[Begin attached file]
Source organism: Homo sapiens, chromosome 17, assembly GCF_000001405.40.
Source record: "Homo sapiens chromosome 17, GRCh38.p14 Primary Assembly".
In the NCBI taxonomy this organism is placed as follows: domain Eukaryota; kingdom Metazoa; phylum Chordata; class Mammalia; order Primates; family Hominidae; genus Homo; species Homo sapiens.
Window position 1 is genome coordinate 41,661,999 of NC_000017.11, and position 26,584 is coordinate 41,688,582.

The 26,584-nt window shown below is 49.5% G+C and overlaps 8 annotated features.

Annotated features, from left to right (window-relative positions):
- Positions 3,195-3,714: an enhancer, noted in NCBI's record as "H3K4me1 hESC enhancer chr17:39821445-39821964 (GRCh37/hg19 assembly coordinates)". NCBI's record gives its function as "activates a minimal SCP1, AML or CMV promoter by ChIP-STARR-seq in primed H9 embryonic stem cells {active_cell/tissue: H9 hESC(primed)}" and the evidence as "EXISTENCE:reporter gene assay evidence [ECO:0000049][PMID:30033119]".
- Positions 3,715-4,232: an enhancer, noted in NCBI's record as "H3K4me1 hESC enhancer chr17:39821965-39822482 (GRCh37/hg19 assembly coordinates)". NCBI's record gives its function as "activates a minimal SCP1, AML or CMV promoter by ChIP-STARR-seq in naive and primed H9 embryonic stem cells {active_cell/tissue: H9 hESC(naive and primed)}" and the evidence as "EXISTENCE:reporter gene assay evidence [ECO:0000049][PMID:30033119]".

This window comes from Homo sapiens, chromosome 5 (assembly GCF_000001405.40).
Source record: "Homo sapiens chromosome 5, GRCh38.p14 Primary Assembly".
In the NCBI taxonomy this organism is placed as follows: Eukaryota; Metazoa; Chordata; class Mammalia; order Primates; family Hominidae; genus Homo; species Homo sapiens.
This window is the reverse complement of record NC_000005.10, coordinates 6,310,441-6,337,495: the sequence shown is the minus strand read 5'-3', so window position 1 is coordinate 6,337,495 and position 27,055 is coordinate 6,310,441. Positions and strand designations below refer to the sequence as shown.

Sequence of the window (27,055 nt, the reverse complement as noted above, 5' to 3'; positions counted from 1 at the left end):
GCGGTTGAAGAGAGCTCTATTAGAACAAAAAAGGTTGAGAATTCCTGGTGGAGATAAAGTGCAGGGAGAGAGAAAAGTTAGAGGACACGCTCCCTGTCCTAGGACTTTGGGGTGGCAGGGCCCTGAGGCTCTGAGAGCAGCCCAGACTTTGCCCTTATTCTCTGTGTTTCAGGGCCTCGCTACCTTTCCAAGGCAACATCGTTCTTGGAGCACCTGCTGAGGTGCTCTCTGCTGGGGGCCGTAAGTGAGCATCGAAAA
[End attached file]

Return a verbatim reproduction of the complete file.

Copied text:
Source organism: Homo sapiens, chromosome 17, assembly GCF_000001405.40.
Source record: "Homo sapiens chromosome 17, GRCh38.p14 Primary Assembly".
In the NCBI taxonomy this organism is placed as follows: domain Eukaryota; kingdom Metazoa; phylum Chordata; class Mammalia; order Primates; family Hominidae; genus Homo; species Homo sapiens.
Window position 1 is genome coordinate 41,661,999 of NC_000017.11, and position 26,584 is coordinate 41,688,582.

The 26,584-nt window shown below is 49.5% G+C and overlaps 8 annotated features.

Annotated features, from left to right (window-relative positions):
- Positions 3,195-3,714: an enhancer, noted in NCBI's record as "H3K4me1 hESC enhancer chr17:39821445-39821964 (GRCh37/hg19 assembly coordinates)". NCBI's record gives its function as "activates a minimal SCP1, AML or CMV promoter by ChIP-STARR-seq in primed H9 embryonic stem cells {active_cell/tissue: H9 hESC(primed)}" and the evidence as "EXISTENCE:reporter gene assay evidence [ECO:0000049][PMID:30033119]".
- Positions 3,715-4,232: an enhancer, noted in NCBI's record as "H3K4me1 hESC enhancer chr17:39821965-39822482 (GRCh37/hg19 assembly coordinates)". NCBI's record gives its function as "activates a minimal SCP1, AML or CMV promoter by ChIP-STARR-seq in naive and primed H9 embryonic stem cells {active_cell/tissue: H9 hESC(naive and primed)}" and the evidence as "EXISTENCE:reporter gene assay evidence [ECO:0000049][PMID:30033119]".

This window comes from Homo sapiens, chromosome 5 (assembly GCF_000001405.40).
Source record: "Homo sapiens chromosome 5, GRCh38.p14 Primary Assembly".
In the NCBI taxonomy this organism is placed as follows: Eukaryota; Metazoa; Chordata; class Mammalia; order Primates; family Hominidae; genus Homo; species Homo sapiens.
This window is the reverse complement of record NC_000005.10, coordinates 6,310,441-6,337,495: the sequence shown is the minus strand read 5'-3', so window position 1 is coordinate 6,337,495 and position 27,055 is coordinate 6,310,441. Positions and strand designations below refer to the sequence as shown.

Sequence of the window (27,055 nt, the reverse complement as noted above, 5' to 3'; positions counted from 1 at the left end):
GCGGTTGAAGAGAGCTCTATTAGAACAAAAAAGGTTGAGAATTCCTGGTGGAGATAAAGTGCAGGGAGAGAGAAAAGTTAGAGGACACGCTCCCTGTCCTAGGACTTTGGGGTGGCAGGGCCCTGAGGCTCTGAGAGCAGCCCAGACTTTGCCCTTATTCTCTGTGTTTCAGGGCCTCGCTACCTTTCCAAGGCAACATCGTTCTTGGAGCACCTGCTGAGGTGCTCTCTGCTGGGGGCCGTAAGTGAGCATCGAAAA